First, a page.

If there was one take-away from last week’s WonderCon in Anaheim, it was this: the barriers between comic books, animation and live action have probably never been thinner from a creative standpoint. At least, that was the message I came home with (well, that and that people who look like Honey Boo Boo’s family should not dress up as superheroes).
My favorite moment of the three-day extravaganza was when I escaped the crowd for some breathing space in the hotel lobby and bar next door. One of the other “escapees” was a woman who had just gotten a terrific photo with Stan Lee. When I asked if she had really paid the exorbitant price being demanded for such a photo, she replied: “No, I just now walked up and asked him…he’s right over there.” Sure enough, Stan was standing by the restaurant, waiting to be escorted to his next scheduled appointment.
Stan Lee seems like the ideal person to refer to in any discussion of the symbiotic relationship between the comics, toon and film industries, since he has been doing all three for decades. I wasn’t able to grab any new comments from Stan, but that’s okay: my files are full of earlier ones.
A lot has been made in recent decades of the latter-day “friction” between Stan and the legendary Jack Kirby, who were responsible for the Big Bang that created the Marvel Universe. Back in 2005, Stan took the high road when I asked him directly about his relationship with “Jolly” Jack. “Well, he wasn’t a hundred percent jolly, he was sometimes a little bit moody” Stan replied, adding:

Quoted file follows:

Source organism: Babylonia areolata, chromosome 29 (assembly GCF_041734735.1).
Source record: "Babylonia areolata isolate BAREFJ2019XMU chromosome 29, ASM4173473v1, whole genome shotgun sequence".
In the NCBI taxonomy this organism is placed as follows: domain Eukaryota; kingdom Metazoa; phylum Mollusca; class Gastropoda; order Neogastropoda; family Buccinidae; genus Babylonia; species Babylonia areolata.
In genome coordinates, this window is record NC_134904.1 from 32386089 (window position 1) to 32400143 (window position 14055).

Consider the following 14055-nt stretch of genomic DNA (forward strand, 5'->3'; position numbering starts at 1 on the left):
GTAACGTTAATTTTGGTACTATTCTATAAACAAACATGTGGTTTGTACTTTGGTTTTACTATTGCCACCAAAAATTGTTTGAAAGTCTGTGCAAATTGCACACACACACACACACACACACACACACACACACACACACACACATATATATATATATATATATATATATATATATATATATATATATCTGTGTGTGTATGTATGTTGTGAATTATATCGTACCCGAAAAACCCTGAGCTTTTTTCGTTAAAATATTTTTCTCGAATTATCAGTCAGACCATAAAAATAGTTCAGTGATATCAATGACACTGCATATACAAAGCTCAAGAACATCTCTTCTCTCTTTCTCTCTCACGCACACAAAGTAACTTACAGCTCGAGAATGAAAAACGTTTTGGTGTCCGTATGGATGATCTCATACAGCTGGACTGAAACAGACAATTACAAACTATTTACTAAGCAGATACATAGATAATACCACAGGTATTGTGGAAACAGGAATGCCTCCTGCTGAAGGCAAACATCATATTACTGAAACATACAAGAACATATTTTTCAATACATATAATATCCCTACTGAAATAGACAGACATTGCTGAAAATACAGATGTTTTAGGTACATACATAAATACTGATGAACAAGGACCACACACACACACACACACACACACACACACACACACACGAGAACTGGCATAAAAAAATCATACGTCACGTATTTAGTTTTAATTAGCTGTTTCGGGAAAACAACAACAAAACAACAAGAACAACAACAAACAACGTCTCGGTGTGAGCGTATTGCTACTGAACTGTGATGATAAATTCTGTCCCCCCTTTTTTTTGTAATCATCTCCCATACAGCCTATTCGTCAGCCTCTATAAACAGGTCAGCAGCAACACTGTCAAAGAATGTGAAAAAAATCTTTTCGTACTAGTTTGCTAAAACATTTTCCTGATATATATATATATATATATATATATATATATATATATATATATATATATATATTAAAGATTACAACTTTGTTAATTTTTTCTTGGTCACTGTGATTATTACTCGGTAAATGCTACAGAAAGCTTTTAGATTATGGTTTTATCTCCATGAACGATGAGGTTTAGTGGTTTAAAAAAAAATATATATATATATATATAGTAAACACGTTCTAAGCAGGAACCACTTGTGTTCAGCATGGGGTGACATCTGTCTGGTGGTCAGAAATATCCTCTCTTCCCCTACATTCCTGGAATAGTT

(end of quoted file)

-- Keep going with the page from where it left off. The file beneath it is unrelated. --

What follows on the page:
“But he was an absolute delight to work with. There couldn’t be a better person because he had all the qualities you wanted in a collaborator. Whatever he did, it was the best. I don’t think he ever turned in a job where I said, ‘Oh, gee, he must have batted this out.’ Nothing was too difficult for him.”
At the time we spoke, Stan had recently completed a series for one-time rival DC, reimagining their characters in collaboration with such notable artists as Joe Kubert, John Buscema and Jim Lee. It was a great idea, though surprisingly, Stan had reservations about the final results, which had started with Just Imagine Stan Lee’s Superman:
“Superman was the weakest one, because I didn’t make it different enough. I had him come from another planet, and I shouldn’t have done that. Batman was good; I made him black and from the inner city. I totally changed him. Only one thing was wrong with that series. When I did the Marvel books, I was the art director as well as the editor, so I made sure the artists drew them just the way I wanted. When I did the books for DC, I was neither the editor nor the art director, and there were a million things I didn’t like, even though I was working with the best artists in the business.”
For my money, Stan’s the best in the business, and had he not so energetically dashed off to his next appointment at WonderCon, I would have offered to buy him a milkshake.